Have you ever found yourself wondering what sort of issues bring people to court? There’s the usual run of the mill stuff… unpaid loans, property disputes, evictions – and all that. But every now and then a case comes along that just goes to show that sometimes there’s nothing mundane about civil disputes.
Consider the following case, where Janet Lawrence responded to an advertisement at a local tattoo parlor for a cosmetic procedure. Ms. Lawrence had long been thinking about permanent eyebrow application, which is generally done via tattoo. Initially, all went well and Ms. Lawrence was very satisfied with the results. A few days later told a different story, however, as an infection had set in. The consequences were, let us say… less than attractive. It also caused permanent disfigurement and scarring. According to Janet’s doctor, this type of infection was usually caused from exposure to dirty or poorly sterilized equipment.
After unsuccessfully seeking reimbursement from the tattoo parlor for the cost of the initial procedure and her medical bills, Ms. Lawrence took the tattoo parlor to court and was awarded a $2,400.00 judgment.
Some general statistics about this case: By the time it had been assigned to me, the judgment was 8 years old. In this state, judgments are enforceable for a period of 10 years, and can be renewed indefinitely. Interest was also accruing at the legal rate of 10%, so by this time the actual amount due was approximately $3,600 (and change), and accruing interest at the rate of $0.65 per day.
The first order of business was to find out if the tattoo parlor was still up and running. After a quick check with the city’s business licensing department, it was no surprise to learn that the business had gone under years ago. Not too shocking, considering their methods of operation left a lot to be desired. It wasn’t a total loss, though, because I was able to determine that the business was structured as a sole proprietorship – or ‘D/B/A’ – rather than an LLC, a corporation, or other separately structured entity.
A little background information will help you understand the critical differences when it comes to how businesses are structured. A sole proprietorship (D/B/A) is simply an individual person operating under an assumed business name – legally it’s just an extension of the person. This is important because it means that even if the business is not still operating, the individual person is still responsible for the debts incurred under the business name. The same is not true of an LLC or other incorporated entity. That type of business is considered a completely separate entity – like a whole other ‘person’ – in which case, the officer(s) of the LLC or corporation would not be responsible for the debts incurred by the business.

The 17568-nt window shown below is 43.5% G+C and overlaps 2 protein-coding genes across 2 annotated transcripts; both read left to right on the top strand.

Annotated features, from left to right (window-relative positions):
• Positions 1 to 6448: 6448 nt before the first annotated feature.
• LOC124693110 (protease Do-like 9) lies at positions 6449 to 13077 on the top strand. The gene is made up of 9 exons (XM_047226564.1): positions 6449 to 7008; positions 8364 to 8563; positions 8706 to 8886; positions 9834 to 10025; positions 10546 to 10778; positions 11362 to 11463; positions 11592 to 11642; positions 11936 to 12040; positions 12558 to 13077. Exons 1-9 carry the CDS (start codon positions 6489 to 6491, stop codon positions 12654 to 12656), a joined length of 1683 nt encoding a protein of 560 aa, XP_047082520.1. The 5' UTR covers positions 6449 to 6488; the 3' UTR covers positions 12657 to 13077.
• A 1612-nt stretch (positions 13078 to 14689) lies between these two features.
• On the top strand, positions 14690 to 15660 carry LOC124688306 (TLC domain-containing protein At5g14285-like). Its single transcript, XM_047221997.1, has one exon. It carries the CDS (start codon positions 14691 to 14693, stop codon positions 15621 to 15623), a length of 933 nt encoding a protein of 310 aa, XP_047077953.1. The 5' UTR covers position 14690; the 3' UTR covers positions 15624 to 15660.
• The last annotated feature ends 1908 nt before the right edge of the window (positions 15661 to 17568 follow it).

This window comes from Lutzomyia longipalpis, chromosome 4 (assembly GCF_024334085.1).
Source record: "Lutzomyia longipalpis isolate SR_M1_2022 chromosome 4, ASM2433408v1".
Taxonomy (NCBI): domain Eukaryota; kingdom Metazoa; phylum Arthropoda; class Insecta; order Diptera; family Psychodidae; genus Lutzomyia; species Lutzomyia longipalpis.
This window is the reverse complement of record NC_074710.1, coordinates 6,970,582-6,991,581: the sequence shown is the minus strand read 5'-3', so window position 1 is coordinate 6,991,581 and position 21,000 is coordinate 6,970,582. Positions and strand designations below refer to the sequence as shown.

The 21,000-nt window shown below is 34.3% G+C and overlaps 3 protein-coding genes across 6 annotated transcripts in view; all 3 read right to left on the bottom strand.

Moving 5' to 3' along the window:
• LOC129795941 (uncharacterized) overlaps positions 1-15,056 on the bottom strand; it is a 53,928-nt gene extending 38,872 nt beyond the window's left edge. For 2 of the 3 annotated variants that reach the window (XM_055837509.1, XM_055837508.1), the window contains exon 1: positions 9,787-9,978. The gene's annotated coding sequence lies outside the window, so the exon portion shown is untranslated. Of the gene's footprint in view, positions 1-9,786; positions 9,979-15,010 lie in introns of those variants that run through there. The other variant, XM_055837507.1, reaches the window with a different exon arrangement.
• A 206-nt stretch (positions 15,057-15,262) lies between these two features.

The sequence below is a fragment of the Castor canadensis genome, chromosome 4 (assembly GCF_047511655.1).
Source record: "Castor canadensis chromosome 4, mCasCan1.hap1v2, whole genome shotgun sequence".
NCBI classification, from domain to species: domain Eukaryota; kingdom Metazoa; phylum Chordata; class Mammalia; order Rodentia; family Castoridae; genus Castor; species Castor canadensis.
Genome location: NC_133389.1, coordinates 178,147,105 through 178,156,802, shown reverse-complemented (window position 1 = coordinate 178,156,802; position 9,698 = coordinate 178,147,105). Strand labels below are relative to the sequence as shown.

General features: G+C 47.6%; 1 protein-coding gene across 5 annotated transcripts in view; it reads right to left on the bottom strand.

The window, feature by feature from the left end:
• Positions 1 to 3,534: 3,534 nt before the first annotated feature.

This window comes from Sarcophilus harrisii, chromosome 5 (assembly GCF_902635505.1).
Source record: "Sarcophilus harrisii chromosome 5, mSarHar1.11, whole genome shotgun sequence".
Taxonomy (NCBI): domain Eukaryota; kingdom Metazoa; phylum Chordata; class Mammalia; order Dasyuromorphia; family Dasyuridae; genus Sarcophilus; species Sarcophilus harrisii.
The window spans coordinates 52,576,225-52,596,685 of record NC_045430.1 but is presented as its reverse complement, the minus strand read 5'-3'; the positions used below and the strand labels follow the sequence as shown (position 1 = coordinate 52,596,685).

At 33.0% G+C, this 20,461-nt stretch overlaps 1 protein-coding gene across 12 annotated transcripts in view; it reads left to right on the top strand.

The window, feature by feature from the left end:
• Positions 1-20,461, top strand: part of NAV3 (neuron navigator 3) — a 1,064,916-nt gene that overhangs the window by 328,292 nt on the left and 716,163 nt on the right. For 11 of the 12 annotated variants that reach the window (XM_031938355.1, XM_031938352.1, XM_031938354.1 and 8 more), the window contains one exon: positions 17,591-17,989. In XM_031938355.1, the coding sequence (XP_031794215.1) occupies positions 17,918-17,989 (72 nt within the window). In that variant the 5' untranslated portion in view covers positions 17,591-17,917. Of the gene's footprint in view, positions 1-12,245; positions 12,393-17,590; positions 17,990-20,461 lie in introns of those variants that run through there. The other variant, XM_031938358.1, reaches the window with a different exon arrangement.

Why is this important? It means that even though the business failed, I can still enforce the judgment against the owner, Jake Morris. And that’s exactly what I proceeded to do. But wait – it gets better!
I started with my usual due diligence, which is generally always the same. If you missed that in last week’s case study, you can read about it here: http://www.recoverycourse.com/blog/?p=94
While researching the debtor, Jake Morris, I learned that he’d set up shop again a couple of years ago, across town in a new location. Again I checked on the business status, and yes – another sole proprietorship. This was excellent news, because it meant that now I could not only proceed with the seizure of any assets owned by Jake Morris, but also his new tattoo parlor.
There are many ways I could have gone with this case. I could have spent time and resources finding property, bank account(s), and other personal assets belonging to Morris, but rather than waste valuable time and expense, I decided to go right for the jugular: the new business.
Surely having had to cope with a lingering bad rap from his last tattoo parlor, I anticipated the fastest way to make Morris pay would be to use some heavy-duty legal intimidation. I could have seized business equipment or bank accounts – because technically they all were Jake Morris’ property – but instead I went for the most sure-fire way to make him pay.
After having the court issue a writ of execution, I delivered my specific instructions to the County Sheriff’s levying officer. The County Sheriff’s office has a civil department that is dedicated specifically to acting on the instructions of judgment creditors to seize assets.
On Friday (which I assumed would be one of the tattoo parlor’s busier days), soon after opening, a Sheriff’s Deputy strolled through the door in full uniform. He served Morris with a copy of his official paperwork, notifying him that anything in his cash register was being taken to satisfy the judgment. Then the Deputy proceeded to take up station behind the register, and prepared to remain there for the next eight hours, intercepting any payments that customers would be making that day. This is referred to as a ‘Keeper.’
Although I wasn’t there to personally witness, I’m told by the deputy that Morris had a check in hand for the full amount of the judgment in less than five minutes. Have a nice day, sir.
Next week I’ll send the third installment of this series; a case study involving a company that sued another company, and the details that led to not only a great resolution, but an ongoing business relationship that’s still active today.
As usual, I welcome any comments or questions.
Please note: I am not an attorney, nor do I aspire to be one. If you need legal advice, please consult qualified legal counsel.